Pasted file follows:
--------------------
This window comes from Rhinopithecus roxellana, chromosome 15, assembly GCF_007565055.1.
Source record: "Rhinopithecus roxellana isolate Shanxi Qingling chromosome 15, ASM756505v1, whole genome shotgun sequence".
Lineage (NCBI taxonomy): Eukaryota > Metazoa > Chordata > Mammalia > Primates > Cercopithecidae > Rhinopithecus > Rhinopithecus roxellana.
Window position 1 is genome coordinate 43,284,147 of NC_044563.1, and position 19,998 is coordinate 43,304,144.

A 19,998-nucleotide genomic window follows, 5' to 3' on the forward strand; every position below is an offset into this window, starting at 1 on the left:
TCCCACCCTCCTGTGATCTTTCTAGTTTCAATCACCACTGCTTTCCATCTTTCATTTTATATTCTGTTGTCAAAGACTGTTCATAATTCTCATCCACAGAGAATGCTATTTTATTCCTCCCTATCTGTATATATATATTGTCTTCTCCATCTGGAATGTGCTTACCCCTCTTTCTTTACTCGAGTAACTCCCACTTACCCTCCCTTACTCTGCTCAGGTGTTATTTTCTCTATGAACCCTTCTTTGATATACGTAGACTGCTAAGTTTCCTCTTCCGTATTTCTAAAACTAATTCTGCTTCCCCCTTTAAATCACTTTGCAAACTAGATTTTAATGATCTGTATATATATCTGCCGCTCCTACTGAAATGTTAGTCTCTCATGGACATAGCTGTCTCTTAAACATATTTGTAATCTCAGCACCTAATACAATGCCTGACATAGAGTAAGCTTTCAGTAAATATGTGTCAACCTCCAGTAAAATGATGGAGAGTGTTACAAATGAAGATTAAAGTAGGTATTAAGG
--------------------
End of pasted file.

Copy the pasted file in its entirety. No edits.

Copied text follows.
This window comes from Rhinopithecus roxellana, chromosome 15, assembly GCF_007565055.1.
Source record: "Rhinopithecus roxellana isolate Shanxi Qingling chromosome 15, ASM756505v1, whole genome shotgun sequence".
Lineage (NCBI taxonomy): Eukaryota > Metazoa > Chordata > Mammalia > Primates > Cercopithecidae > Rhinopithecus > Rhinopithecus roxellana.
Window position 1 is genome coordinate 43,284,147 of NC_044563.1, and position 19,998 is coordinate 43,304,144.

A 19,998-nucleotide genomic window follows, 5' to 3' on the forward strand; every position below is an offset into this window, starting at 1 on the left:
TCCCACCCTCCTGTGATCTTTCTAGTTTCAATCACCACTGCTTTCCATCTTTCATTTTATATTCTGTTGTCAAAGACTGTTCATAATTCTCATCCACAGAGAATGCTATTTTATTCCTCCCTATCTGTATATATATATTGTCTTCTCCATCTGGAATGTGCTTACCCCTCTTTCTTTACTCGAGTAACTCCCACTTACCCTCCCTTACTCTGCTCAGGTGTTATTTTCTCTATGAACCCTTCTTTGATATACGTAGACTGCTAAGTTTCCTCTTCCGTATTTCTAAAACTAATTCTGCTTCCCCCTTTAAATCACTTTGCAAACTAGATTTTAATGATCTGTATATATATCTGCCGCTCCTACTGAAATGTTAGTCTCTCATGGACATAGCTGTCTCTTAAACATATTTGTAATCTCAGCACCTAATACAATGCCTGACATAGAGTAAGCTTTCAGTAAATATGTGTCAACCTCCAGTAAAATGATGGAGAGTGTTACAAATGAAGATTAAAGTAGGTATTAAGG